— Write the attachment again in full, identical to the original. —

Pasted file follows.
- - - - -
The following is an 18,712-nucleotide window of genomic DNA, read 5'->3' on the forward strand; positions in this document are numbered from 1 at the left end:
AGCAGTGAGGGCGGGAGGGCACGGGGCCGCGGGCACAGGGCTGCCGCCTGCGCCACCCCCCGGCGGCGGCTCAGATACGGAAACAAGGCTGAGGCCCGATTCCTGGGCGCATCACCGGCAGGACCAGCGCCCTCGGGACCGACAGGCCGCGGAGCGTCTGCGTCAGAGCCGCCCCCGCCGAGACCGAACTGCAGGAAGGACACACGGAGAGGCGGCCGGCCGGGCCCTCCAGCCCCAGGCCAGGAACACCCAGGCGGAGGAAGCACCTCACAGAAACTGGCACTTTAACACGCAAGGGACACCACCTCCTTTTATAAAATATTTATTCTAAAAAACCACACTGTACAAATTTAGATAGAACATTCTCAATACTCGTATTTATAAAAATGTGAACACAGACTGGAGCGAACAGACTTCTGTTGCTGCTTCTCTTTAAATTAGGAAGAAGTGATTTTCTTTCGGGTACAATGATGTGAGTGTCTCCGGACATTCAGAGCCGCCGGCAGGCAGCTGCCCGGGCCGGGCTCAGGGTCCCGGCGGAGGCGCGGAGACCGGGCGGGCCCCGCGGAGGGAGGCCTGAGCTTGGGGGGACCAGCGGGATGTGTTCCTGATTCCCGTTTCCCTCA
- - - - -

The following is an 18,712-nucleotide window of genomic DNA, read 5'->3' on the forward strand; positions in this document are numbered from 1 at the left end:
AGCAGTGAGGGCGGGAGGGCACGGGGCCGCGGGCACAGGGCTGCCGCCTGCGCCACCCCCCGGCGGCGGCTCAGATACGGAAACAAGGCTGAGGCCCGATTCCTGGGCGCATCACCGGCAGGACCAGCGCCCTCGGGACCGACAGGCCGCGGAGCGTCTGCGTCAGAGCCGCCCCCGCCGAGACCGAACTGCAGGAAGGACACACGGAGAGGCGGCCGGCCGGGCCCTCCAGCCCCAGGCCAGGAACACCCAGGCGGAGGAAGCACCTCACAGAAACTGGCACTTTAACACGCAAGGGACACCACCTCCTTTTATAAAATATTTATTCTAAAAAACCACACTGTACAAATTTAGATAGAACATTCTCAATACTCGTATTTATAAAAATGTGAACACAGACTGGAGCGAACAGACTTCTGTTGCTGCTTCTCTTTAAATTAGGAAGAAGTGATTTTCTTTCGGGTACAATGATGTGAGTGTCTCCGGACATTCAGAGCCGCCGGCAGGCAGCTGCCCGGGCCGGGCTCAGGGTCCCGGCGGAGGCGCGGAGACCGGGCGGGCCCCGCGGAGGGAGGCCTGAGCTTGGGGGGACCAGCGGGATGTGTTCCTGATTCCCGTTTCCCTCA